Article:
Close up view of Shaft OD at Crack Locations

Figure 4

End View of Shaft

One look at the end of the shaft (picture left) and it becomes quite apparent that the answer is not obvious. You can see close ups of the two top quarter sections and the lower right quarter section by clicking on them. There are chevrons almost all the way around the shaft. They are located along the outer circumference and are oriented radially inwards. This of course means that there were numerous cracks beginning at the shaft surface and traveling radially inwards. This is indicative of a rotary bending fatigue. Also quite noticeable are the beach marks that emanate from crack "1" and travel in the direction of shaft rotation. This is something that a torsional crack would do. The beach marks take a change in shape from concave (with respect to "1") to convex at line "C". This is indicative of a severe stress concentration in rotary bending. The final fracture in the lower right quadrant lines up with line "B". Again, this is indicative of a rotary bending failure that has a severe stress concentration (i.e. the keyway). And the umpire says ... The shaft failed due to rotating bending AND torsional fatigue.

Take a close look at the circumference of the shaft in the close ups. Those are chevrons, not beach marks. The beach marks are further in and they are oriented perpendicular to the chevrons! It's highly unlikely that the beach marks were the result of the circumferential cracks joining up and then travelling toward the keyway notch?! With that said, it is clear that there are two distinct loading mechanisms occurring simultaneously. One crack started in the keyway due to torsion, while the other cracks started around the shaft surface and were due to rotary bending.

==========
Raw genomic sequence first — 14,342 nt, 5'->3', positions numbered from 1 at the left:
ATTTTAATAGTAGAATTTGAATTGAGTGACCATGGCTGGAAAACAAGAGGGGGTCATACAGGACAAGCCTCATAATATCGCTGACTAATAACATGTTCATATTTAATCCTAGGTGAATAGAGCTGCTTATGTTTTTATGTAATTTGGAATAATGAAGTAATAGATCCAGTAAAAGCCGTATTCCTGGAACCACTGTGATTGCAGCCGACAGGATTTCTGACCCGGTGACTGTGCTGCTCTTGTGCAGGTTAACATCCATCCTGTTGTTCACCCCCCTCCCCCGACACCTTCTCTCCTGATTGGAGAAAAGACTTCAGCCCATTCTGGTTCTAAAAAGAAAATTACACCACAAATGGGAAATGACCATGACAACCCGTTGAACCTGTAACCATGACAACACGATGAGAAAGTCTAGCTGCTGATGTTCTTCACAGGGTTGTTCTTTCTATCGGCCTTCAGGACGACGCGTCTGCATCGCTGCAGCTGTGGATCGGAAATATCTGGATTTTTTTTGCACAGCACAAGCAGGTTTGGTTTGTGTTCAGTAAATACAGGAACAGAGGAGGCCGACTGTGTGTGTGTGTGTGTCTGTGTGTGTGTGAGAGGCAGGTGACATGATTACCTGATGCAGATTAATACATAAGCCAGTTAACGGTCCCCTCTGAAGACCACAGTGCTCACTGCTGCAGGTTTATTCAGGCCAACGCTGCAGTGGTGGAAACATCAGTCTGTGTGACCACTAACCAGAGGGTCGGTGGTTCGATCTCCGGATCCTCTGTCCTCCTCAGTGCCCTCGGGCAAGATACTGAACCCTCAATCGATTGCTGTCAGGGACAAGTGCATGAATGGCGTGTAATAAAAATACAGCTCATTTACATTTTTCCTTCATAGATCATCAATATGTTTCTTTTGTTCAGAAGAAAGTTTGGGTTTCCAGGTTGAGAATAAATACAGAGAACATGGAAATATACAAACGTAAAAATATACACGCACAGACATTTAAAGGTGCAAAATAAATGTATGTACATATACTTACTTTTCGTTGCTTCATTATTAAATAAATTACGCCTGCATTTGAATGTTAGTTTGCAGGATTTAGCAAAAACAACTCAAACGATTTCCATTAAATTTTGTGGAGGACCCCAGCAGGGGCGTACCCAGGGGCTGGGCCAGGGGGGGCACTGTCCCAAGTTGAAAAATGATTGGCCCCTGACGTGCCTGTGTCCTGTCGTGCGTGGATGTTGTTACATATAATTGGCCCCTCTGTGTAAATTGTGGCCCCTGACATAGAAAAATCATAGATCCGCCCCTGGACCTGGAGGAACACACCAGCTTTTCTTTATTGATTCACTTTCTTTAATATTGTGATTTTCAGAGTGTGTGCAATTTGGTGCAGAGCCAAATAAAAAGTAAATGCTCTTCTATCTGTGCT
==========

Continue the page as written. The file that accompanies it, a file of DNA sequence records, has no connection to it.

So why all this trouble to determine the cause? Aren't we splitting hairs? It broke, get real, get a life!! Well, when you're involved with maintenance in a big plant it is important to know whether a failure, any failure, is the next new chronic problem. Especially when it's a 5" diameter shaft on a critical piece of equipment. Sometimes we may not get the exact cause of the failure correct, but it is equally important to know what the problem "isn't."

In this case, it isn't an overload. The tell-tale sign of that bit of information is the smooth texture of the surface that is so evident in Figure 6 below. Even the final fracture region is smooth. Overloads always have one of two things, a lot of distortion in the final fracture region, or a very granular surface appearance. The smooth texture, if magnifide under a scanning electron microscope, would probably have some faint signs of beach marks. The fracture surface is actually the torsion component of the compound failure. The rotary bending component is crack "7" which started at the shaft surface and travelled radially inwards, joining up with the torsion component at the white dot marked "7".

Close Up View of Final Fracture Location

Figure 6

The words out of my mouth were like music to the maintenance manager's ears.

"Dont' worry about it, it died of old age."